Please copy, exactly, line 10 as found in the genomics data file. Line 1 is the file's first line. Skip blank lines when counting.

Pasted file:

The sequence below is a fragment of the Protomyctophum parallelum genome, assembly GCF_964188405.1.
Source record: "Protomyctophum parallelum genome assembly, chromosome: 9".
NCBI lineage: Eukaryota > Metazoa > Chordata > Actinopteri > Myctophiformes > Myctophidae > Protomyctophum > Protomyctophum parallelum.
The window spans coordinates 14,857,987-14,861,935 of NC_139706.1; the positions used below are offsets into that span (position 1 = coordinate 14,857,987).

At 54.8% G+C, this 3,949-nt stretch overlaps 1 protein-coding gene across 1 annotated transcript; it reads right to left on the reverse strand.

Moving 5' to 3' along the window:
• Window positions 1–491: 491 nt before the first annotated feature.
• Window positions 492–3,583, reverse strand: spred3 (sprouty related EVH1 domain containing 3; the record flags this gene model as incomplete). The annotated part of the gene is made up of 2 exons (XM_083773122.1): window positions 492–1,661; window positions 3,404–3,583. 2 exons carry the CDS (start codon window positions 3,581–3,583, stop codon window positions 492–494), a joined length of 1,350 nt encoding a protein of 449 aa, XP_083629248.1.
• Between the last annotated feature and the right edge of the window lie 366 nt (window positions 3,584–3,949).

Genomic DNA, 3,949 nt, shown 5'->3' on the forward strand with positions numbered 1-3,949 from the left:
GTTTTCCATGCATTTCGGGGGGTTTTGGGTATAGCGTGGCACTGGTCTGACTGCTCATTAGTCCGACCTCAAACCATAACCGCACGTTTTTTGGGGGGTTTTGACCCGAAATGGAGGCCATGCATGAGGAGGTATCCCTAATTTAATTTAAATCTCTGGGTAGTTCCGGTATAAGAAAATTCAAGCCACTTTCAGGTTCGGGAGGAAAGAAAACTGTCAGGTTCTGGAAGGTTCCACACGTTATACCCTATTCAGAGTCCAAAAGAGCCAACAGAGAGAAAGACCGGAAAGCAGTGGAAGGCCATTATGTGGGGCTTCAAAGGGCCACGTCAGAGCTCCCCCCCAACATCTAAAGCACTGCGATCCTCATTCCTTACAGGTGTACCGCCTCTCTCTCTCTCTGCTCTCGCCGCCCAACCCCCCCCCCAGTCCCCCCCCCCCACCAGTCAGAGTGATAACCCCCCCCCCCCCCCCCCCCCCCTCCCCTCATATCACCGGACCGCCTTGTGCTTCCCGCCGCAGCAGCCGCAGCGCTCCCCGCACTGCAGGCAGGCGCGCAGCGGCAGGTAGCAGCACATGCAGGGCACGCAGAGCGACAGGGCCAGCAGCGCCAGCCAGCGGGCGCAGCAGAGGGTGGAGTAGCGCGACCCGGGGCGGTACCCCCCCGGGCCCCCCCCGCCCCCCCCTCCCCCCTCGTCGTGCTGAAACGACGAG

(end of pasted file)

Genomic DNA, 3,949 nt, shown 5'->3' on the forward strand with positions numbered 1-3,949 from the left: